Volume 3, Issue 8June 8, 2011
Now is the time to understand P3 business models

Mary Scott NabersEurope has, in the past, been light years ahead of the United States in creating successful public-private partnerships (P3s).  But, United States governmental entities are expected to begin catching up rather quickly in the next few years. P3s are attractive to every level of government and private sector money has become a needed commodity as governmental organizations attempt to function with significantly reduced funding.

There are many types of P3s in Europe and while not all are being utilized in America, it is a safe bet that most of these models will surface at some level of government in the near future. Here are a few of the more interesting models: 

  • Build, Own, Operate and Transfer (BOOT)
    With this P3 model, a private sector partner is responsible for design, 



Philly project 'national model'
Billions spent on transportation
Public-private partnerships
Brownfield grants awarded
Other contracting opportunities
Where are they now?
Opportunity of the week
Calendar of events
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Environmentalists call Philly project 'national model'


'Green City, Clean Waters' plan to lead to environmental, social, economic benefits

Larry LevineA 25-year, $2 billion effort to reduce storm water pollution with eco-friendly measures is being undertaken by the state of Pennsylvania and the City of Philadelphia. Officials are calling it the largest such project in the nation. Dubbed the "Green City, Clean Waters" plan, officials with the U.S. Environmental Protection Agency and environmental groups are calling it a blueprint for other states and municipalities throughout the country.

Larry Levine (left) of the Natural Resources Defense Council said Philadelphia is "setting the national model" for cleanup up waterways. The initiative is expected to reduce the amount of rainwater tainted with road oil, litter and raw sewage flowing into rivers and streams. The changes advocated in the plan are expected to reduce the amount of sewer overflow going into the city's waterways annually by 5 billion to 8 billion gallons, or a reduction of between 80 and 90 percent.

Howard Neukrug Philly's Water Department Commissioner Howard Neukrug (right) said the program will get under way with a six-month study to determine which neighborhoods to target first. The result, he said, is to realize environmental, social and economic benefits that will result from cleaner air. As a by-product, residents will see an improved quality of life and creation of jobs.

The initiative is driven by the fact that 60 percent of Philadelphia is part of a combined sewer system in which runoff from streets and wastewater from bathrooms and kitchens flows through the same pipes, and when it rains, those pipes overflow and water that is polluted ends up in area waterways, resulting in increased bacteria levels. The city faced a number of options - including separating the lines and reconfiguring 1,600 miles of pipe, expanding sewage plants or constructing underground overflow tanks. But, all carried large price tags and the city's new environmental plan will be less costly.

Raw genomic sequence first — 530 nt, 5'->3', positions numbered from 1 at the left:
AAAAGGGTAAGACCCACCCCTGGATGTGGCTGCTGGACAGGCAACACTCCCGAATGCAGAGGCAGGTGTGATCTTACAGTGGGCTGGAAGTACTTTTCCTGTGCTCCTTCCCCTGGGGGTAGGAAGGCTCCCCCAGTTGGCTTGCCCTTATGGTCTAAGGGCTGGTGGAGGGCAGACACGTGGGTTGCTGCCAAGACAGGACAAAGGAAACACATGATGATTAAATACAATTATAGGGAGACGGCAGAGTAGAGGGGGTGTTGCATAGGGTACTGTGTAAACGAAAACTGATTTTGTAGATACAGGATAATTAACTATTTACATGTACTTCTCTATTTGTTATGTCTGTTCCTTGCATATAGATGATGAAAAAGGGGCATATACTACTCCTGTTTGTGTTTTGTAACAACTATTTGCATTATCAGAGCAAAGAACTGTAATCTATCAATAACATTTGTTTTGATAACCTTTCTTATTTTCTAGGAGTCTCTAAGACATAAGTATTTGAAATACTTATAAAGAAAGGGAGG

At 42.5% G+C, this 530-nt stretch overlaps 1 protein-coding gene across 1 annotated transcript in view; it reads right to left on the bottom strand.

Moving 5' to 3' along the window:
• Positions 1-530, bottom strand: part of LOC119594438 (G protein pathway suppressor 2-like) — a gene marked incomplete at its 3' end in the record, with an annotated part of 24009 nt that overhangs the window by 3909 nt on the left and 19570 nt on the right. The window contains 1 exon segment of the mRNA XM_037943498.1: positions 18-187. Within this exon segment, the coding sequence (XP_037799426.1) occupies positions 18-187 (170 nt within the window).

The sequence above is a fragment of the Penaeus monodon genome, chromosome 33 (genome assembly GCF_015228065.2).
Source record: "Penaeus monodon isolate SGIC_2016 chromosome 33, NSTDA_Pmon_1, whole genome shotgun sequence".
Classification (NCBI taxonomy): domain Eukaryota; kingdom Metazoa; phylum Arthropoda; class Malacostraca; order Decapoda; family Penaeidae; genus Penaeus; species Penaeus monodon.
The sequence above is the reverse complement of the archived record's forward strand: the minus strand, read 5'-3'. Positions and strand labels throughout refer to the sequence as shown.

The proposal includes installing green roofs on city buildings, planting thousands of new trees and other vegetation along sidewalks, repaving everything from streets to basketball courts with porous asphalt and concrete that allow rainwater to flow through it. One street already has been paved with the porous asphalt, which allows water to seep into the soil below rather than running at a raging river's pace into storm drains and sewers.


$28.4 billion in Recovery Act funds distributed to states


$3.7 billion in transportation projects funded so far this year; $20 billion remains

Road ConstructionWondering where the money from the American Recovery and Reinvestment Act went? If it was for transportation projects, the U.S. Department of Transportation (USDOT) recently announced that it had distributed $3.7 billion in Recovery Act funding so far this year. That brings the total recovery funds distributed to states as a result of the 2009 economic stimulus bill to approximately $28.4 billion.

The Recovery Act authorized spending $48.1 billion. That leaves another $20 billion still unspent. But don't start looking for leftover funds. Most of the remaining $20 billion has already been obligated, even if it hasn't been distributed. Some of the projects are under way and others have not yet begun. The USDOT reimburses the states for projects' design, the materials used and the labor after the project is completed.

Of the more than 13,000 road or bridge projects that were approved for Recovery Act funding, more than 8,200 have been completed and some 4,700 are currently under construction. The projects include bridge and highway construction, intercity rail, airport improvements and marine highway services. 


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Public-private partnerships (P3s)


Alabama officials seek public-private partnership for colisuem

Joe HubbardA partnership is likely to be created to renovate and save the Garrett Coliseum in Montgomery, Alabama, now that the State Legislature has approved a bill to create the Garrett Coliseum Redevelopment Corp. If signed by the governor, the bill would allow the corporation to enter into a public-private partnership to redevelop the coliseum and sell bonds to pay for the work. Rep. Joe Hubbard (pictured) said the legislation is "the only solution" for the state facility. Hubbard and others want the aging facility to not only be the home to horse shows and rodeos, but also for major concerts, etc. The corporation would include the governor, the state finance director, Montgomery's mayor, City Council president and chairman of the Montgomery County Commission. Bond attorneys worked with local officials to make sure bonds could be issued and sold.